Adult acquired flatfoot is a progressive disorder that involves a compromise of soft tissue supports of the medial arch. The condition most commonly affects middle aged women and is characterized by lowering of the arch, turning out of the forefoot, and a sideways angulation of the heel. There are five stages of the disorder that becomes progressively disabling. The end stage can potentially compromise the ankle joint along with the joints in the hindfoot.
There are multiple factors contributing to the development of this problem. Damage to the nerves, ligaments, and/or tendons of the foot can cause subluxation (partial dislocation) of the subtalar or talonavicular joints. Bone fracture is a possible cause. The resulting joint deformity from any of these problems can lead to adult-acquired flatfoot deformity. Dysfunction of the posterior tibial tendon has always been linked with adult-acquired flatfoot deformity (AAFD). The loss of active and passive pull of the tendon alters the normal biomechanics of the foot and ankle. The reasons for this can be many and varied as well. Diabetes, high blood pressure, and prolonged use of steroids are some of the more common causes of adult-acquired flatfoot deformity (AAFD) brought on by impairment of the posterior tibialis tendon. Overstretching or rupture of the tendon results in tendon and muscle imbalance in the foot leading to adult-acquired flatfoot deformity (AAFD). Rheumatoid arthritis is one of the more common causes. About half of all adults with this type of arthritis will develop adult flatfoot deformity over time. In such cases, the condition is gradual and progressive. Obesity has been linked with this condition. Loss of blood supply for any reason in the area of the posterior tibialis tendon is another factor. Other possible causes include bone fracture or dislocation, a torn or stretched tendon, or a neurologic condition causing weakness.
Most people will notice mild to extreme pain in their feet. Below outlines some signs and symptoms of AAFD. Trouble walking or standing for any duration. Pain and swelling on the inside of the ankle. Bump on the bottom of the foot. Ulcer or wound developing on the outer aspects of foot.
It is of great importance to have a full evaluation, by a foot and ankle specialist with expertise in addressing complex flatfoot deformities. No two flat feet are alike; therefore, "Universal" treatment plans do not exist for the Adult Flatfoot. It is important to have a custom treatment plan that is tailored to your specific foot. That starts by first understanding all the intricacies of your foot, through an extensive evaluation. X-rays of the foot and ankle are standard, and MRI may be used to better assess the quality of the PT Tendon.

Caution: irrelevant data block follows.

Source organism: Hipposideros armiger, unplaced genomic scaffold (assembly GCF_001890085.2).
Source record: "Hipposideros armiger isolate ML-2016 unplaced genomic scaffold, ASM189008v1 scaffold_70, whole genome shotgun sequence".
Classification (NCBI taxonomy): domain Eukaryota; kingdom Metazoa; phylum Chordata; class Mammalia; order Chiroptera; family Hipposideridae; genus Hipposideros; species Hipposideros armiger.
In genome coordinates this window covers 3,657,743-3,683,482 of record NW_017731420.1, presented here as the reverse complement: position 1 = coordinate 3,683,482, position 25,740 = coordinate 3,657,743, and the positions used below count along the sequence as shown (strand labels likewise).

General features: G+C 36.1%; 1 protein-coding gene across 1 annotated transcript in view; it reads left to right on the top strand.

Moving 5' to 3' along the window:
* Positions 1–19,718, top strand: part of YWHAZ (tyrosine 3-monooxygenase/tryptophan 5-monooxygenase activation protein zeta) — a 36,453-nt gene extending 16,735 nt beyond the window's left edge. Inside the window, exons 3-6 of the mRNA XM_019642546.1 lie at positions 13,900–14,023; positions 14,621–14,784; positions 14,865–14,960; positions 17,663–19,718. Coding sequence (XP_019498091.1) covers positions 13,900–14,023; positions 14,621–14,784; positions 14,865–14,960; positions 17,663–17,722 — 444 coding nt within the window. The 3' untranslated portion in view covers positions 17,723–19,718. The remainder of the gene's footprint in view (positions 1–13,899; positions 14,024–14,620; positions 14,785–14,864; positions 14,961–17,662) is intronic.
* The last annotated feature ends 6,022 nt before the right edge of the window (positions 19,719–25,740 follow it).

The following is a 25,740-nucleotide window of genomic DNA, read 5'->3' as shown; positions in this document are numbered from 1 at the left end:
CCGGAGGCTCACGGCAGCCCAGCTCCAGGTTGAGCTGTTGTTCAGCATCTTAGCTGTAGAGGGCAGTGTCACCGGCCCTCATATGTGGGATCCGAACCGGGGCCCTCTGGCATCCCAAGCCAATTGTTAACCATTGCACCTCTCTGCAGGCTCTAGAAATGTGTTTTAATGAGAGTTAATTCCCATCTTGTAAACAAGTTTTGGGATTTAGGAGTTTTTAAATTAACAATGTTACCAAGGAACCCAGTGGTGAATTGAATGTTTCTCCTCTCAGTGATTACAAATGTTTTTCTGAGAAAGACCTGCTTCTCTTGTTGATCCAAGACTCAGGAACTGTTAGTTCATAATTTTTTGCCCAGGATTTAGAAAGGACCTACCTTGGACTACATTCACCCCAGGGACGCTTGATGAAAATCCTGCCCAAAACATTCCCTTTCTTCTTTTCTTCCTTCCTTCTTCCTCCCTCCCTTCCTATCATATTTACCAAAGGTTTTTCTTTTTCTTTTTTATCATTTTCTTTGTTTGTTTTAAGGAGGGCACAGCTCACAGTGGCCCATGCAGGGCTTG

Non surgical Treatment
Conservative treatment is indicated for nearly all patients initially before surgical management is considered. The key factors in determining appropriate treatment are whether acute inflammation and whether the foot deformity is flexible or fixed. However, the ultimate treatment is often determined by the patients, most of whom are women aged 40 or older. Compliance can be a problem, especially in stages I and II. It helps to emphasise to the patients that tibialis posterior dysfunction is a progressive and chronic condition and that several fittings and a trial of several different orthoses or treatments are often needed before a tolerable treatment is found.
The indications for surgery are persistent pain and/or significant deformity. Sometimes the foot just feels weak and the assessment of deformity is best done by a foot and ankle specialist. If surgery is appropriate, a combination of soft tissue and bony procedures may be considered to correct alignment and support the medial arch, taking strain off failing ligaments. Depending upon the tissues involved and extent of deformity, the foot and ankle specialist will determine the necessary combination of procedures. Surgical procedures may include a medial slide calcaneal osteotomy to correct position of the heel, a lateral column lengthening to correct position in the midfoot and a medial cuneiform osteotomy or first metatarsal-tarsal fusion to correct elevation of the medial forefoot. The posterior tibial tendon may be reconstructed with a tendon transfer. In severe cases (stage III), the reconstruction may include fusion of the hind foot,, resulting in stiffness of the hind foot but the desired pain relief. In the most severe stage (stage IV), the deltoid ligament on the inside of the ankle fails, resulting in the deformity in the ankle. This deformity over time can result in arthritis in the ankle.